Plain writing: why stop with tax forms?
The Plain Writing Act of 2010 was signed by the President just a few weeks ago. It’s goal: “To enhance citizen access to Government information and services by establishing that Government documents issued to the public must be written clearly.”
In other words, our tax returns will use the same language that we use in our everyday lives, free from governmental and legal platitudes. What a concept.
Understanding that over-technical and legal-ridden verbiage is harmful to both simplicity and comprehension, and armed with governmental action on behalf of the Plain Writing movement, shouldn’t we take a cue from this new law?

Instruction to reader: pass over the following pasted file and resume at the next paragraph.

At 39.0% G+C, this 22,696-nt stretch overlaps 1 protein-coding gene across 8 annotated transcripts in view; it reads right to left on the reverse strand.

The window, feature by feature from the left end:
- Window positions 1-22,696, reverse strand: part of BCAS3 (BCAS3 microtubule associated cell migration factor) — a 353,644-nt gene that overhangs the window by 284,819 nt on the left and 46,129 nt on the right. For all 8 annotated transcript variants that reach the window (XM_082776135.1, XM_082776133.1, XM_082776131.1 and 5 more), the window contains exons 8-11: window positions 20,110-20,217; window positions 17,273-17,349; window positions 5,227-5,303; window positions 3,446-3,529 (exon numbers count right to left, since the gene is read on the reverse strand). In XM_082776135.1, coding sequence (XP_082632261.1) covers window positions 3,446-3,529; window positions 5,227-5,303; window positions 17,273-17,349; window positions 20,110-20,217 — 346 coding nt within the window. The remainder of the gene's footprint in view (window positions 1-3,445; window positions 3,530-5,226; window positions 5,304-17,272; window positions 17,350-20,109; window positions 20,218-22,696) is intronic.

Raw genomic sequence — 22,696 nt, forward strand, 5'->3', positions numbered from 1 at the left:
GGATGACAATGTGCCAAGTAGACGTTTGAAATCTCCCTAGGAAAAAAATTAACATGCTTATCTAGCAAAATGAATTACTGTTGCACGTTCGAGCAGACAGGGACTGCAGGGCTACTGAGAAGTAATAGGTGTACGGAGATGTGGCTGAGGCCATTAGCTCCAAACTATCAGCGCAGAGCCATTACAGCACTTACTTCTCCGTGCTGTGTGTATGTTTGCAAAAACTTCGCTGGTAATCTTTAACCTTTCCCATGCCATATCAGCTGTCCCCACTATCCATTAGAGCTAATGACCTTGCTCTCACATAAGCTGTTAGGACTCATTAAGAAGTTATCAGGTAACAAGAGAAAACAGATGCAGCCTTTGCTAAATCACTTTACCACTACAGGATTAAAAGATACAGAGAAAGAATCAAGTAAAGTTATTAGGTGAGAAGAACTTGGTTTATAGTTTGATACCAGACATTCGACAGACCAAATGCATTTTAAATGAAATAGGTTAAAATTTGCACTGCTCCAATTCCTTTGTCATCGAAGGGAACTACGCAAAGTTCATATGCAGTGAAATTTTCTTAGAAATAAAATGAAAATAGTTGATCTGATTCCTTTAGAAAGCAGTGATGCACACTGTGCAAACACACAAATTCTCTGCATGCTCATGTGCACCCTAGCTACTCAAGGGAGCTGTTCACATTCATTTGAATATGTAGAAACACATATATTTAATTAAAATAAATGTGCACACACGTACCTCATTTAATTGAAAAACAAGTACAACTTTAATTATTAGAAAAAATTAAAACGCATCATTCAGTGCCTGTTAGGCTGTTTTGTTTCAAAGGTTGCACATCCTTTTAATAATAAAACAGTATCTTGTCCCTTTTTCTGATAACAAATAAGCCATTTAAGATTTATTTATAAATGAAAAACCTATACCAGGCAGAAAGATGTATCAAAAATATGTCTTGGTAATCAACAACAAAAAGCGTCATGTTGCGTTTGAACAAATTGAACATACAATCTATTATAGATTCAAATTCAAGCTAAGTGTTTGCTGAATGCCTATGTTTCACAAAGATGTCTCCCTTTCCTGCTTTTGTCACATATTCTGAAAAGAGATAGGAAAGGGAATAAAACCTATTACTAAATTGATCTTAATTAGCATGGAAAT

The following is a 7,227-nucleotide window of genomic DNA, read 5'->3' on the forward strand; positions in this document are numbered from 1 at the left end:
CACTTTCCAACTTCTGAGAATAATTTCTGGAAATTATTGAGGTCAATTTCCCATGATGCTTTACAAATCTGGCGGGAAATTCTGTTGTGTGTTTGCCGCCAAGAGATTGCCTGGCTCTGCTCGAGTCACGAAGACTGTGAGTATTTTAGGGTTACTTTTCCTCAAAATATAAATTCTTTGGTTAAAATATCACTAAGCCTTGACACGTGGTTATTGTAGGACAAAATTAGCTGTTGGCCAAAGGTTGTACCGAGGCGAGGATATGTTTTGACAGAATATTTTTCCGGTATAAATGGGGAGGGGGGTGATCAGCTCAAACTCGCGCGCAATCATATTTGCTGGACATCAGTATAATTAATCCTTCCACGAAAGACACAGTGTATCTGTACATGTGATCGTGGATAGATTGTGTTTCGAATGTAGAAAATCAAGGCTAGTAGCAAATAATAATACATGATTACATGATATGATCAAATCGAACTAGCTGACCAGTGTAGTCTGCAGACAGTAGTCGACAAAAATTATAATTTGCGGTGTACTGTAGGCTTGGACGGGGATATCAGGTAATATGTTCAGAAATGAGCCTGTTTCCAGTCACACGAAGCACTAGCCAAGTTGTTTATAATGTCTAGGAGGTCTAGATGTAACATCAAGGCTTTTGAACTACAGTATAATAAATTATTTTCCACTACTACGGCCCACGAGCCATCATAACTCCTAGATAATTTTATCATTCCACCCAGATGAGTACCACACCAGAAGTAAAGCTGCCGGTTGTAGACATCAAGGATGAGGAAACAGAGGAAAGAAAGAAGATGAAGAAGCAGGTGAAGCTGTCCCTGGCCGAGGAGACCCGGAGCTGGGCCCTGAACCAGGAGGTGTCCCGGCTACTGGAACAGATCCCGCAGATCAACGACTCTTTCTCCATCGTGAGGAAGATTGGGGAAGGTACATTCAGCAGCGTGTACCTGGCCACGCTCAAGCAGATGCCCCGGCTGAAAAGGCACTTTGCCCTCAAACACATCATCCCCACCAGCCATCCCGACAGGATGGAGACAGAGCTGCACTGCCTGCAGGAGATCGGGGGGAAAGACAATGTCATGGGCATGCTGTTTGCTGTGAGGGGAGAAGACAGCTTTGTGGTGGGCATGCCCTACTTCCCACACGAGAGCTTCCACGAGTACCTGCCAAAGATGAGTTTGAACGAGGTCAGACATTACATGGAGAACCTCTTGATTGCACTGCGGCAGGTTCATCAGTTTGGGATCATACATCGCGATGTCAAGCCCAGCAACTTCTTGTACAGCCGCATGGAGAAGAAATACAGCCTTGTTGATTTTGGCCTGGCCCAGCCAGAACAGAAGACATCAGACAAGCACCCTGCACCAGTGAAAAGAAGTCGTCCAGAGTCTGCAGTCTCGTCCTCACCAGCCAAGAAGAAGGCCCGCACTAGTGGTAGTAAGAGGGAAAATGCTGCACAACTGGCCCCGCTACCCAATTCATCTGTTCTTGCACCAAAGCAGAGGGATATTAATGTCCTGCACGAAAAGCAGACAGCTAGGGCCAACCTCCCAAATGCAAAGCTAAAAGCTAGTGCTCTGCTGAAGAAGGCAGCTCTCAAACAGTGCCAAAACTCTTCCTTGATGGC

Shouldn’t we, within our power, enact our own version of this act?
The Plain and Practical Mission Statement Act.
The Understandable Utility Contract Act.
The Explaining Physics Act.
The Frequently Asked Questions that Actually Answer Frequently Asked Questions Act.
The Cut Pretentiousness From Your “About Us” Section Act.
The Filling Out Health Insurance Forms Without Screaming Act.
If we write, we’re culpable. We’re the ones who can push this change even further, until we’ve stripped away the clutter and cleave the bond between “Important” and “Overwritten.”
So it is written.